Advocates including attorney Scott Dreher, who has filed lawsuits against the city that have resulted in multiple settlements that dictate how the city conducts enforcement, urged the City Council committee in a Wednesday letter to reject Whitburn’s plan.

“To be blunt, the entire exercise is a waste of taxpayer resources, as, without solutions, it will be challenged in the courts immediately,” Dreher and representatives of housing and homelessness advocacy groups wrote.

The Regional Task Force on Homelessness, the countywide group coordinating the local response to homelessness, also issued a letter opposing the proposal.

The Pitch Not Being Heard Thursday: As Whitburn has lobbied for new enforcement tools, he’s also rallied behind a plan to add safe spaces where unhoused people can go.  The city and its Housing Commission have been exploring whether an often overlooked parking lot in Balboa Park – and/or perhaps other locations – could host campsites where unhoused people could settle and access services and amenities like showers. While the city’s focus on Inspiration Point is drawing lots of attention, Whitburn and the city don’t have a specific plan to share publicly yet. Here’s what we know for now.

Also on Thursday’s Agenda: The committee is set to weigh in on Gloria’s push to explore housing or shelter developments at the former indoor skydiving center turned homeless service hub and the old Central Library plus a plan to kick off the process for a proposed Civic Center redevelopment.

The Learning Curve: A Father’s Plight

Jared Goossens gets ready to pick up his son Everest from an after school program at Hardy Elementary School in the College area on April 5, 2023.
Jared Goossens gets ready to pick up his son Everest from an after school program at Hardy Elementary School in the College area on April 5, 2023. / Photo by Ariana Drehsler

The latest installment of Jakob McWhinney’s Learning Curve newsletter is a double header. 

First up is a profile of a single father of a San Diego Unified student who struggled to find childcare. McWhinney reported that story earlier this week. The dad couldn’t get a full-time job because of his son’s constricting school schedule.

After a full year, his son finally got a spot in a free after-school care program. McWhinney explains how that came together for their family and hundreds of others.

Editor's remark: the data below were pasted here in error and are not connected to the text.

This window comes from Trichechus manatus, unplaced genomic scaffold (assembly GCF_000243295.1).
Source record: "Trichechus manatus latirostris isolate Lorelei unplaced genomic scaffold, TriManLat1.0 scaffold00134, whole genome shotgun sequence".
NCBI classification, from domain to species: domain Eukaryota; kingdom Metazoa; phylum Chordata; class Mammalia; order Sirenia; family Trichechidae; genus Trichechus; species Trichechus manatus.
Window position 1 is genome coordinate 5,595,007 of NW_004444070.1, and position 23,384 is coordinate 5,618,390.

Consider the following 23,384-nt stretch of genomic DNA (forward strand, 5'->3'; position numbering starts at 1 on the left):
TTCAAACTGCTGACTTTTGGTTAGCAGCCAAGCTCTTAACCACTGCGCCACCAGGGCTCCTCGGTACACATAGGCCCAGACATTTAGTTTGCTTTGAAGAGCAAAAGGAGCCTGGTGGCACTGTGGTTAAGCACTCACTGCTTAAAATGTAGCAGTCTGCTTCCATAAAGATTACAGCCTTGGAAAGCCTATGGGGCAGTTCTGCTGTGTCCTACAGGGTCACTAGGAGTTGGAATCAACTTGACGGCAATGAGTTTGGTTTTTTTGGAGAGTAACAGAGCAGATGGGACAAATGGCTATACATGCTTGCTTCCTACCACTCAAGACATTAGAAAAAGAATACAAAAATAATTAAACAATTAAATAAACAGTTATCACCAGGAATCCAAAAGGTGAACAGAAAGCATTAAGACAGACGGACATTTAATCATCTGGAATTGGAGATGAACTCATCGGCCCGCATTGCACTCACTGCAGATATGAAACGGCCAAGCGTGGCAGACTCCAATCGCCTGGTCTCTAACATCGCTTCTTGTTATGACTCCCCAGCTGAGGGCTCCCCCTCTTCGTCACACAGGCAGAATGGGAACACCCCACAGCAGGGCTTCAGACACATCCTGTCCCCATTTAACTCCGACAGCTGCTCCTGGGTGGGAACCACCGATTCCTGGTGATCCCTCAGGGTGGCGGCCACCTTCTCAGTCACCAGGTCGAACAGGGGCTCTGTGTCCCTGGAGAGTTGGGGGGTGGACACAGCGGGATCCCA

Then, McWhinney shares a story that caught his interest. A recent firing at Point Loma Nazarene University caused pushback from alumni. 

Read the Learning Curve here. 

Speaking of child care: KPBS reports that California awarded more than $30 million to seven child care businesses in San Diego County years ago, but some experienced delays and haven’t received all the money yet. 

In Other News

  • A second apartment building in Tijuana has collapsed, Telemundo reports. No one appeared to be injured. Voice contributor Sandra Dibble wrote last week that its imminent collapse had become a spectator sport, as the city’s hills crumbled under the weight of heavy rain and uncontrolled development. 
  • UC San Diego Chancellor Pradeep Khosla was given a substantial raise, bringing his total annual earnings to $1.14 million, thanks to private donors in the San Diego region. The chair of the Board of Regents declined to say who donated the additional money, which convinced Khosla not to take another job. (Union-Tribune) 
  • In anticipation of an opioid manufacturers settlement fund, two San Diego City Council members are looking to host a roundtable later this year to gather input on how the money should be spent. (Times of San Diego)  

The Morning Report was written by Jakob McWhinney, Jesse Marx and Lisa Halverstadt. It was edited by Andrea Lopez-Villafaña.